Feb. 22, 2018: Today, a high speed solar wind stream is passing just south of Earth, making grazing contact with our planet’s magnetic field. This is causing something unusual to happen. Around the poles, Earth’s magnetic field has been ringing like a bell. Rob Stammes recorded the phenomenon from his magnetic observatory in Lofoton, Norway.
“Ths morning, the magnetic field around our observatory (as measured by ground currents) was swinging back an forth with a 100 second period,” says Stammes. “This very stable oscillation went on for more than an hour.”
This is quite different from what normally happens when a solar wind stream hits Earth’s magnetic field. Here is an example of Stammes’ recordings during a regular geomagnetic storm. Compared to the cacophany of a normal storm, this morning’s event was a sweet pure tone.
Researchers call these pure ultra-low frequency oscillations “pulsations continuous” (Pc). Pc waves have an energizing influence on particles in Earth’s inner magnetosphere because they resonate with the natural motion of particles around the geomagnetic field. This, in turn, can supercharge the aurora borealis.
Some of the energy injected by Pc waves is being observed right now in Sweden. “The auroras are going crazy!” reports Chad Blakley of Lights over Lapland, who roared out on his snowmobile to photograph the display:
“The lights were so impressive that I forgot that I was only wearing jeans before heading out! It may have been -25 degrees outside but it was worth 15 minutes in the cold to see a display that I will never forget,” says Blakley.
The effect of this solar wind stream may be likened to a person blowing across the top of a soda bottle, the glancing breath producing a nearly monochromatic waveform. “This is quite rare,” says Stammes. “Pulsating continuous signals like these are visible only 2 or 3 times a year.”
Stay tuned for more “ringing auroras” in the hours ahead. Free: Aurora Alerts
Realtime Aurora Photo Gallery
Feb. 21, 2018: Many people think that only astronauts have to worry about cosmic radiation. Not so. Ordinary air travelers are exposed to cosmic rays, too. On a typical flight over the continental USA, radiation dose rates in economy class are more than 40 times higher than on the ground below. Cosmic rays penetrate the walls of aircraft with ease. This has prompted the International Commission on Radiological Protection (ICRP) to classify pilots as occupational radiation workers–just like nuclear power plant engineers.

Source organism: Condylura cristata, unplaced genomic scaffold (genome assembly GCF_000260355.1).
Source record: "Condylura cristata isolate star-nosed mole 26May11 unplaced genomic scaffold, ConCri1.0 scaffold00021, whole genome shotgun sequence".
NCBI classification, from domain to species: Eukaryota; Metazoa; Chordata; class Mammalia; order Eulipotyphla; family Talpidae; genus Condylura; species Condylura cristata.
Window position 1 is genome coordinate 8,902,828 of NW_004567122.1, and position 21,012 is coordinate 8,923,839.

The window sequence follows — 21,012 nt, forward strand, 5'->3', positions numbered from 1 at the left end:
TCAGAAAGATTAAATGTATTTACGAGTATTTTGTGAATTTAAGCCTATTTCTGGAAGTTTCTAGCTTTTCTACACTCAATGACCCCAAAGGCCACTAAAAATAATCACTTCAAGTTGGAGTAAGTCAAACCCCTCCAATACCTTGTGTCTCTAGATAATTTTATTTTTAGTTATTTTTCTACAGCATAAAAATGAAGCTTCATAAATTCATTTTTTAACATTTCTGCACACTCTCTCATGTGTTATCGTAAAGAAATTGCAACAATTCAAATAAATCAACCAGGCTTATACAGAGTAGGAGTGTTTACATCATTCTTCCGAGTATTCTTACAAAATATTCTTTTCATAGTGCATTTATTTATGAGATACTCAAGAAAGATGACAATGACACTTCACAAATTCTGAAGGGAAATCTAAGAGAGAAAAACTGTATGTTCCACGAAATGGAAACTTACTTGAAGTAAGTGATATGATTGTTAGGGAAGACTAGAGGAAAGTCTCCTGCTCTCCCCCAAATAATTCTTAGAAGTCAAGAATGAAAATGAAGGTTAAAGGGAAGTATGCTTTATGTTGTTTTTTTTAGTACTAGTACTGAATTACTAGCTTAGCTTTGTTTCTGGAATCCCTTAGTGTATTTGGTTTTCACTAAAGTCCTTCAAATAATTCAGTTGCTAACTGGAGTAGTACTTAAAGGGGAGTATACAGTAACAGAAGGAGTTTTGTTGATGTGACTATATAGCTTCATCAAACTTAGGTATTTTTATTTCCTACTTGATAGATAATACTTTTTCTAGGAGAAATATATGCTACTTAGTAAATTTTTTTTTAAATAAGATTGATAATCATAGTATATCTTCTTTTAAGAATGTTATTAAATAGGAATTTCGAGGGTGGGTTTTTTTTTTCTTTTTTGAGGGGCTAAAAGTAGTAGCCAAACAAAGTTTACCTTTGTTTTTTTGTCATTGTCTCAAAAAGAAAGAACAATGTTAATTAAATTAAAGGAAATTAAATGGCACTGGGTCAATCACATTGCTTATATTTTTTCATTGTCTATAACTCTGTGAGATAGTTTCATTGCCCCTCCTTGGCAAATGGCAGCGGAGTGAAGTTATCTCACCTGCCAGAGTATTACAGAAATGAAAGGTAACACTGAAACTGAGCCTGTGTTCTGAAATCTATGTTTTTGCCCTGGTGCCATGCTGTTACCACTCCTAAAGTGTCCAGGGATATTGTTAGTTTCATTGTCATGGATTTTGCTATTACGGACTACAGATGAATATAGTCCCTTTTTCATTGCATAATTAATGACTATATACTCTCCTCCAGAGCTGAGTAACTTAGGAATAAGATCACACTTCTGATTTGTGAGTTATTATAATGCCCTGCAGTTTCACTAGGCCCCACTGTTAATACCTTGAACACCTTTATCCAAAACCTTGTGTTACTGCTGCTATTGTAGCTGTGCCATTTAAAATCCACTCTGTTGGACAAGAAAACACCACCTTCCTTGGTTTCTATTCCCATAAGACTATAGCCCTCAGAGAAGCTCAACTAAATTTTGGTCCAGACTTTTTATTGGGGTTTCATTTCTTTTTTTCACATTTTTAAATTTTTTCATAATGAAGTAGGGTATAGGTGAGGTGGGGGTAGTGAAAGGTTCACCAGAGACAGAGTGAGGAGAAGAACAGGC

Since Jan. 2015, Spaceweather.com and the students of Earth to Sky Calculus have been monitoring cosmic rays in airplanes. Our method is simple: We board planes carrying the same cosmic ray payload we routinely fly to the stratosphere on space weather balloons. Inside the airplane we measure X-ray, gamma-ray and neutron dose rates along with GPS altitude, latitude and longitude
Above: Flight paths forming the basis of our aviation radiation study. 2015-2017
Three years after our first flight, our data set is impressive. We have 14,183 GPS-tagged radiation measurements collected during 67 flights over 2 oceans and 5 continents. We have spent 236.4 hours onboard planes taking data. If you accumulated that into a single flight, it would amount to 9.8 uninterrupted days on a plane.
This substantial data set is allowing us to explore how radiation varies with altitude around the globe. It’s not the same everywhere. The Arctic, for example, differs sharply from the equator, and there are interesting departures from “normal” near the South Atlantic Anomaly. We’re also discovering how Earth’s natural magnetism shields travelers from radiation: there’s a strong correlation in our data between dose rate and the geomagnetic field around the airplane.
Best of all, we can now predict dose rates for flights that haven’t even taken off yet. Using the data from 2015-2017, we’re building an empirical predictive model and actively testing it against new flights in 2018. Early results show that it works well over the continental USA, and we are beginning to check international flights, too.
Stay tuned for updates!